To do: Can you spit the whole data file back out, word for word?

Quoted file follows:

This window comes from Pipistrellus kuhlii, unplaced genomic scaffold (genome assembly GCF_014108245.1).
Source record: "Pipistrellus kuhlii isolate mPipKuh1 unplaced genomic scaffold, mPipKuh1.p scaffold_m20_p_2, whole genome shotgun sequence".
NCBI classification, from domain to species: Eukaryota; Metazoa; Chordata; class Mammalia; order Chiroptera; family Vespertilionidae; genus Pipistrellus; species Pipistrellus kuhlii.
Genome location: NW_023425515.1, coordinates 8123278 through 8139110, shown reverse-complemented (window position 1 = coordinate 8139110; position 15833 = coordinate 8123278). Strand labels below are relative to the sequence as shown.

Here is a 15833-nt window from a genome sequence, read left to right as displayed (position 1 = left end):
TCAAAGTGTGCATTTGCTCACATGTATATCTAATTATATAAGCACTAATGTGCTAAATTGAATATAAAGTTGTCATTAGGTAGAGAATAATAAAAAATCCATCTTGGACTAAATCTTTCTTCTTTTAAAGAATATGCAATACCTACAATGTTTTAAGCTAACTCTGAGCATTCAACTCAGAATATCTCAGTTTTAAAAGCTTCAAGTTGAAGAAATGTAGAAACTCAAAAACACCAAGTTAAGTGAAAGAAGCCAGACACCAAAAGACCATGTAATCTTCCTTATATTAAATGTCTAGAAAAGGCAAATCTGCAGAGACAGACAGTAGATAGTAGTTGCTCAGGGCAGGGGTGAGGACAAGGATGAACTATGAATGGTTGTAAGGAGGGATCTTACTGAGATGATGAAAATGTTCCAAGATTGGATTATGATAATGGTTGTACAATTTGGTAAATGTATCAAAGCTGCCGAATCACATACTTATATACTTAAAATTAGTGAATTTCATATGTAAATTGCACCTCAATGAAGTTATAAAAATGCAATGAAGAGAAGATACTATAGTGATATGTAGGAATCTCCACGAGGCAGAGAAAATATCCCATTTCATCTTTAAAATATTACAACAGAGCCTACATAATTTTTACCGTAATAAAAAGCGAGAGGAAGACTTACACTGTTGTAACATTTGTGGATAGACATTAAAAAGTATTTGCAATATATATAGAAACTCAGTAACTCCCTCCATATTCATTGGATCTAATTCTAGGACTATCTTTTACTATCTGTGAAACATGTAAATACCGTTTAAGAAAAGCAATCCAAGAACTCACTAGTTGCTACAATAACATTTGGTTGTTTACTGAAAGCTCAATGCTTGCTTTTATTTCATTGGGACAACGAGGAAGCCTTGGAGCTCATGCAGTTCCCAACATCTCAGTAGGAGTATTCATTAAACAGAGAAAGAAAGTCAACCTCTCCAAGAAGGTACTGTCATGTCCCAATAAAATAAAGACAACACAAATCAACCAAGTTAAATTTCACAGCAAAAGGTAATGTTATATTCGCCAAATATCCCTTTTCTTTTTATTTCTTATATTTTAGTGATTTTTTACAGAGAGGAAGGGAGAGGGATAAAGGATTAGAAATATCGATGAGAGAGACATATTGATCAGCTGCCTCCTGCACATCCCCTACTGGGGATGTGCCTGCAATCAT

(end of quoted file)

This window comes from Pipistrellus kuhlii, unplaced genomic scaffold (genome assembly GCF_014108245.1).
Source record: "Pipistrellus kuhlii isolate mPipKuh1 unplaced genomic scaffold, mPipKuh1.p scaffold_m20_p_2, whole genome shotgun sequence".
NCBI classification, from domain to species: Eukaryota; Metazoa; Chordata; class Mammalia; order Chiroptera; family Vespertilionidae; genus Pipistrellus; species Pipistrellus kuhlii.
Genome location: NW_023425515.1, coordinates 8123278 through 8139110, shown reverse-complemented (window position 1 = coordinate 8139110; position 15833 = coordinate 8123278). Strand labels below are relative to the sequence as shown.

Here is a 15833-nt window from a genome sequence, read left to right as displayed (position 1 = left end):
TCAAAGTGTGCATTTGCTCACATGTATATCTAATTATATAAGCACTAATGTGCTAAATTGAATATAAAGTTGTCATTAGGTAGAGAATAATAAAAAATCCATCTTGGACTAAATCTTTCTTCTTTTAAAGAATATGCAATACCTACAATGTTTTAAGCTAACTCTGAGCATTCAACTCAGAATATCTCAGTTTTAAAAGCTTCAAGTTGAAGAAATGTAGAAACTCAAAAACACCAAGTTAAGTGAAAGAAGCCAGACACCAAAAGACCATGTAATCTTCCTTATATTAAATGTCTAGAAAAGGCAAATCTGCAGAGACAGACAGTAGATAGTAGTTGCTCAGGGCAGGGGTGAGGACAAGGATGAACTATGAATGGTTGTAAGGAGGGATCTTACTGAGATGATGAAAATGTTCCAAGATTGGATTATGATAATGGTTGTACAATTTGGTAAATGTATCAAAGCTGCCGAATCACATACTTATATACTTAAAATTAGTGAATTTCATATGTAAATTGCACCTCAATGAAGTTATAAAAATGCAATGAAGAGAAGATACTATAGTGATATGTAGGAATCTCCACGAGGCAGAGAAAATATCCCATTTCATCTTTAAAATATTACAACAGAGCCTACATAATTTTTACCGTAATAAAAAGCGAGAGGAAGACTTACACTGTTGTAACATTTGTGGATAGACATTAAAAAGTATTTGCAATATATATAGAAACTCAGTAACTCCCTCCATATTCATTGGATCTAATTCTAGGACTATCTTTTACTATCTGTGAAACATGTAAATACCGTTTAAGAAAAGCAATCCAAGAACTCACTAGTTGCTACAATAACATTTGGTTGTTTACTGAAAGCTCAATGCTTGCTTTTATTTCATTGGGACAACGAGGAAGCCTTGGAGCTCATGCAGTTCCCAACATCTCAGTAGGAGTATTCATTAAACAGAGAAAGAAAGTCAACCTCTCCAAGAAGGTACTGTCATGTCCCAATAAAATAAAGACAACACAAATCAACCAAGTTAAATTTCACAGCAAAAGGTAATGTTATATTCGCCAAATATCCCTTTTCTTTTTATTTCTTATATTTTAGTGATTTTTTACAGAGAGGAAGGGAGAGGGATAAAGGATTAGAAATATCGATGAGAGAGACATATTGATCAGCTGCCTCCTGCACATCCCCTACTGGGGATGTGCCTGCAATCAT